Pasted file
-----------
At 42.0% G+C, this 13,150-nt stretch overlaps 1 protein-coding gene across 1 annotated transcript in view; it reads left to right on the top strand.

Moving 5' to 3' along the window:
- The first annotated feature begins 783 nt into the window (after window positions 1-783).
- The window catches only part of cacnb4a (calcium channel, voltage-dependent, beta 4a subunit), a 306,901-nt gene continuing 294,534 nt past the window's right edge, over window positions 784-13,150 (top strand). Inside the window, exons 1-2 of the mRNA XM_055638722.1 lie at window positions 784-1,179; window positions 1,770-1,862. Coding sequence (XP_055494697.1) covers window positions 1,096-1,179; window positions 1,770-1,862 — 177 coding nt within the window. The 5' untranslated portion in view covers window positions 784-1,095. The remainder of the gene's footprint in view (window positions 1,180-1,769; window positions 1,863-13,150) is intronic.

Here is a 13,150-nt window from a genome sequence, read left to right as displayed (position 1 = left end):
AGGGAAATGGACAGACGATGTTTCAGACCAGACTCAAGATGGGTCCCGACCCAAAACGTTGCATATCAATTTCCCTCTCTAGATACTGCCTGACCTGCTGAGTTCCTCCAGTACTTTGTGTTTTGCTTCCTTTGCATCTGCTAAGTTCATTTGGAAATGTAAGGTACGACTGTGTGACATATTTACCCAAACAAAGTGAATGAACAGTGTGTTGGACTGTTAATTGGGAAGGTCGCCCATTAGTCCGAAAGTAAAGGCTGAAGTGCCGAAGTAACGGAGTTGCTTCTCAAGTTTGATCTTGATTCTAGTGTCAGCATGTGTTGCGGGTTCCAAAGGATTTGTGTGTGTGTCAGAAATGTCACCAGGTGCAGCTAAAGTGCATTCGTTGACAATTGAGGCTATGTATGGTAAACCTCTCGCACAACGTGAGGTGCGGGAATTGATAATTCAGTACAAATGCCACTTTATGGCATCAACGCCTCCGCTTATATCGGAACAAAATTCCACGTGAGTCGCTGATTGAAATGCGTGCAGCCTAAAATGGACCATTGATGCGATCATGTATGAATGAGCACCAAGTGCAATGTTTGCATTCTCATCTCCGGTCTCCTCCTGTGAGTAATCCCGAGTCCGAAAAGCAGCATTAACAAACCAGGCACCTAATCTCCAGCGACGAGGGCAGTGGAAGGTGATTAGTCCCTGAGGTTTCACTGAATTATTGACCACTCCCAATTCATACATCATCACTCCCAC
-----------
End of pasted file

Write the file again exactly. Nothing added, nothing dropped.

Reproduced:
At 42.0% G+C, this 13,150-nt stretch overlaps 1 protein-coding gene across 1 annotated transcript in view; it reads left to right on the top strand.

Moving 5' to 3' along the window:
- The first annotated feature begins 783 nt into the window (after window positions 1-783).
- The window catches only part of cacnb4a (calcium channel, voltage-dependent, beta 4a subunit), a 306,901-nt gene continuing 294,534 nt past the window's right edge, over window positions 784-13,150 (top strand). Inside the window, exons 1-2 of the mRNA XM_055638722.1 lie at window positions 784-1,179; window positions 1,770-1,862. Coding sequence (XP_055494697.1) covers window positions 1,096-1,179; window positions 1,770-1,862 — 177 coding nt within the window. The 5' untranslated portion in view covers window positions 784-1,095. The remainder of the gene's footprint in view (window positions 1,180-1,769; window positions 1,863-13,150) is intronic.

Here is a 13,150-nt window from a genome sequence, read left to right as displayed (position 1 = left end):
AGGGAAATGGACAGACGATGTTTCAGACCAGACTCAAGATGGGTCCCGACCCAAAACGTTGCATATCAATTTCCCTCTCTAGATACTGCCTGACCTGCTGAGTTCCTCCAGTACTTTGTGTTTTGCTTCCTTTGCATCTGCTAAGTTCATTTGGAAATGTAAGGTACGACTGTGTGACATATTTACCCAAACAAAGTGAATGAACAGTGTGTTGGACTGTTAATTGGGAAGGTCGCCCATTAGTCCGAAAGTAAAGGCTGAAGTGCCGAAGTAACGGAGTTGCTTCTCAAGTTTGATCTTGATTCTAGTGTCAGCATGTGTTGCGGGTTCCAAAGGATTTGTGTGTGTGTCAGAAATGTCACCAGGTGCAGCTAAAGTGCATTCGTTGACAATTGAGGCTATGTATGGTAAACCTCTCGCACAACGTGAGGTGCGGGAATTGATAATTCAGTACAAATGCCACTTTATGGCATCAACGCCTCCGCTTATATCGGAACAAAATTCCACGTGAGTCGCTGATTGAAATGCGTGCAGCCTAAAATGGACCATTGATGCGATCATGTATGAATGAGCACCAAGTGCAATGTTTGCATTCTCATCTCCGGTCTCCTCCTGTGAGTAATCCCGAGTCCGAAAAGCAGCATTAACAAACCAGGCACCTAATCTCCAGCGACGAGGGCAGTGGAAGGTGATTAGTCCCTGAGGTTTCACTGAATTATTGACCACTCCCAATTCATACATCATCACTCCCAC